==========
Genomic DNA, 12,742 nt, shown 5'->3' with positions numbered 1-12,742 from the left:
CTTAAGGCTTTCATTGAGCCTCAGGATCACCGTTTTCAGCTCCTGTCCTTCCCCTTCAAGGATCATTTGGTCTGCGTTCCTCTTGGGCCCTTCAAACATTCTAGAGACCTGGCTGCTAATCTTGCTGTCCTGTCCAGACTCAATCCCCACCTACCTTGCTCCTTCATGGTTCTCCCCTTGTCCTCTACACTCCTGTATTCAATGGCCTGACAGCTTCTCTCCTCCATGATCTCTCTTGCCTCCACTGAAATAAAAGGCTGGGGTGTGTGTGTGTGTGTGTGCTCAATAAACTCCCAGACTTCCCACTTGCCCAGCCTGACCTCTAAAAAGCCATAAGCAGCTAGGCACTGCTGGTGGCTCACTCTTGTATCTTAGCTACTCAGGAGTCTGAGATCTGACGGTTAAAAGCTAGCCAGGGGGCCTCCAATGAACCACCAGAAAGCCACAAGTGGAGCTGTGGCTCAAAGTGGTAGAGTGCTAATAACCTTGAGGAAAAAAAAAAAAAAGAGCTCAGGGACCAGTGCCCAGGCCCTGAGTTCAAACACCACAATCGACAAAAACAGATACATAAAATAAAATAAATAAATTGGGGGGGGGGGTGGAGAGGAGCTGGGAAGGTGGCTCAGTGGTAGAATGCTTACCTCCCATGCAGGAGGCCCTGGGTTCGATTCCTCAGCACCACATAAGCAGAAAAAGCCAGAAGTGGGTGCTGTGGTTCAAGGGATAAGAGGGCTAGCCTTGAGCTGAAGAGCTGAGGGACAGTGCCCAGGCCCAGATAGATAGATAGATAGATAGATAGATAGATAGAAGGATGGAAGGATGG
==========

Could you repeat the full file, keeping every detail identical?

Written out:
Genomic DNA, 12,742 nt, shown 5'->3' with positions numbered 1-12,742 from the left:
CTTAAGGCTTTCATTGAGCCTCAGGATCACCGTTTTCAGCTCCTGTCCTTCCCCTTCAAGGATCATTTGGTCTGCGTTCCTCTTGGGCCCTTCAAACATTCTAGAGACCTGGCTGCTAATCTTGCTGTCCTGTCCAGACTCAATCCCCACCTACCTTGCTCCTTCATGGTTCTCCCCTTGTCCTCTACACTCCTGTATTCAATGGCCTGACAGCTTCTCTCCTCCATGATCTCTCTTGCCTCCACTGAAATAAAAGGCTGGGGTGTGTGTGTGTGTGTGTGCTCAATAAACTCCCAGACTTCCCACTTGCCCAGCCTGACCTCTAAAAAGCCATAAGCAGCTAGGCACTGCTGGTGGCTCACTCTTGTATCTTAGCTACTCAGGAGTCTGAGATCTGACGGTTAAAAGCTAGCCAGGGGGCCTCCAATGAACCACCAGAAAGCCACAAGTGGAGCTGTGGCTCAAAGTGGTAGAGTGCTAATAACCTTGAGGAAAAAAAAAAAAAAGAGCTCAGGGACCAGTGCCCAGGCCCTGAGTTCAAACACCACAATCGACAAAAACAGATACATAAAATAAAATAAATAAATTGGGGGGGGGGGTGGAGAGGAGCTGGGAAGGTGGCTCAGTGGTAGAATGCTTACCTCCCATGCAGGAGGCCCTGGGTTCGATTCCTCAGCACCACATAAGCAGAAAAAGCCAGAAGTGGGTGCTGTGGTTCAAGGGATAAGAGGGCTAGCCTTGAGCTGAAGAGCTGAGGGACAGTGCCCAGGCCCAGATAGATAGATAGATAGATAGATAGATAGATAGAAGGATGGAAGGATGG